COLLECTIVITY? YOU MEAN COLLABORATION
About a year ago when Emil Hrvatin and I proposed a performance project addressing collectivity, I couldn’t anticipate the resistance and confusion the term alone would bring.
A dozen responses from programmers, critics, and theorists from the experimental field of European dance and performance, whom we asked for a critical reflection on the project proposal, resonated in a consensus of questions:
“Aren’t you aware of how ideologised and outmoded the term is? Do you mean collectivity as a modus operandi or as a topic of research? In other words, are you working collectively or on collectivity? We would be happier if you substituted “collectivity” with a term more suitable to contemporary practices – collaboration, namely – as collaboration involves a space of negotiation of individual differences.”
If collaboration is a buzzword of working habitus in performance today, collectivism is abandoned, or even repressed and repulsive in its very idea. The uneasiness with collectivity is more than a symptom of the politics of liberal individualism in performing arts.
It entangles intersecting interests in a few “c-terms”: collectivity and community, criticality and conceptualization. Here I will resume a number of questions and points I discussed in a speech held at Context #1, Berlin, Hebbel-am-Ufer, January 2004.
Collectivity: the libertarian heritage
What does an investigation of a concept, more social and historical than artistic and contemporary as we were told, reveal about the current state of experimental performance in Europe? Is authorship always already assigned to the one who initiates a project? How can an initiative to invite authors for research reassure an egalitarian basis of collaboration, a frame of collectivity without central leadership?
Does collectivity in Western societies today only conjure images of collective political action in a strong ideological vein abolished after 1989? Is collectivism necessarily understood – and therefore, dismissed – as the tool for emancipatory politics by an obsolete model of the theatre and performance practices in the 60s?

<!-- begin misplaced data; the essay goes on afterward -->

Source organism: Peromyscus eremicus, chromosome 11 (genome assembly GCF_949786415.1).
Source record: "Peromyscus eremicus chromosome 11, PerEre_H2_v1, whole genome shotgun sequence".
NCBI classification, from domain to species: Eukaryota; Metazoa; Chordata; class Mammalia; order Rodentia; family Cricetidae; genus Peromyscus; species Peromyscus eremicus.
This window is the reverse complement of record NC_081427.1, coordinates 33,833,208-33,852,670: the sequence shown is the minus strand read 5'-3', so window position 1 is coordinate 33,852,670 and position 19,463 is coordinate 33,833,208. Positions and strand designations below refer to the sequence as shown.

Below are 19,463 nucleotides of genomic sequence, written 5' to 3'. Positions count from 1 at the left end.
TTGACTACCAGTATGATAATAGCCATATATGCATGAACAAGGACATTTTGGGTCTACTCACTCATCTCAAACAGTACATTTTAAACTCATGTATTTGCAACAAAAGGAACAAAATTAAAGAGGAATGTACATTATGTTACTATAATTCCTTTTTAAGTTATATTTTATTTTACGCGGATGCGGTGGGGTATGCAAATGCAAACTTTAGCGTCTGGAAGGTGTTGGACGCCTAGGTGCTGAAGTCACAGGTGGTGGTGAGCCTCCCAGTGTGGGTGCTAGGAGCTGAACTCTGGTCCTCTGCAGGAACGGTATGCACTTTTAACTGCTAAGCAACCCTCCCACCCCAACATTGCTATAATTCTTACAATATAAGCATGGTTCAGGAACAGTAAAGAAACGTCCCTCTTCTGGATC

“When we feel, we feel the emergency: when we feel the emergency, we will act: when we act, we will change the world.” According to Julian Beck, the founder of Living Theatre, the utopian formula for art invoking immediate political and social action isn’t that which we are ashamed of nowadays; it is the values that the legacy of the 60s built into present-day liberalism.
The dramaturgy of transcendence – the ritualist voyage from many to one – dissolves its own project of concrete social and political changes because in the final stage of the process, to the idea becomes reduced to an abstract humanist idea of individual freedom or libertarian depoliticizing thought: practice freedom as the exercise of free will.
Such scenes from the performances of Living Theatre, Performance Group, even from some of Judson Dance Theatre performances, have transfigured into a hidden matrix of self-expression, appearing in the format of solo work or communal improvisation set-ups.
Individualist self-expression makes a fetishist aura of dance in Western society: “And what was your experience, what did you feel, what did you learn from it, what kind of openings did it create for you?” The interrogations we so often hear reflect both the spectator’s and the performer’s New-Age-like occupation with the individual self.
The individualism of artistic or cultural producers, especially in the corporeal outfit of the dancer is, moreover, the admirable capital of values such as creativity, complexity, mobility, flexibility, or innovation.
It is the individual and not the collective enterprise of performance which inspires the figure of the contemporary worker in the context of neo-liberalism. Does (s)he belong to the frame of collectivity or community today?
Inoperative community: the networking
The political history of community, a word forgotten or reserved for the European community more than twenty years ago, shows that “community” emerges as a term more appropriate than “communism” was fifteen years after May 68 when the French leftist intellectuals brought forth the subject of collectivity again.
In 1983, the editor of the magazine Aléa, Jean-Christophe Bailly, proposes the topic of community “la communauté, le nombre”:
The collapse of communism was met with a liberal response that involves an eager repression of the very question being-in-common (which so-called real communism repressed under a common Being) (Nancy, 2000, 43).
But in neo-liberalism we do enjoy a “being-together,” if you like. What we have in common is commerce and communication – in one word: the network.
Networking provides the illusion of surpassing the boundaries of local professional community and breaking into the field of disciplined contemporary performance. Such a mechanism can be illustrated by the well-known cartoon and metaphor, Willy Coyote and the Roadrunner, as I discussed with a group of makers at the Tanzquartier’s lab on research in April 2003.
The Coyote tirelessly chases the bird over the flat boundless surface of the desert, keeping always the same never-to-be-bridged distance from the bird, until he flips over a cliff, the end of the road. He never dies, just leaves the full imprint of his body at the bottom of the abyss.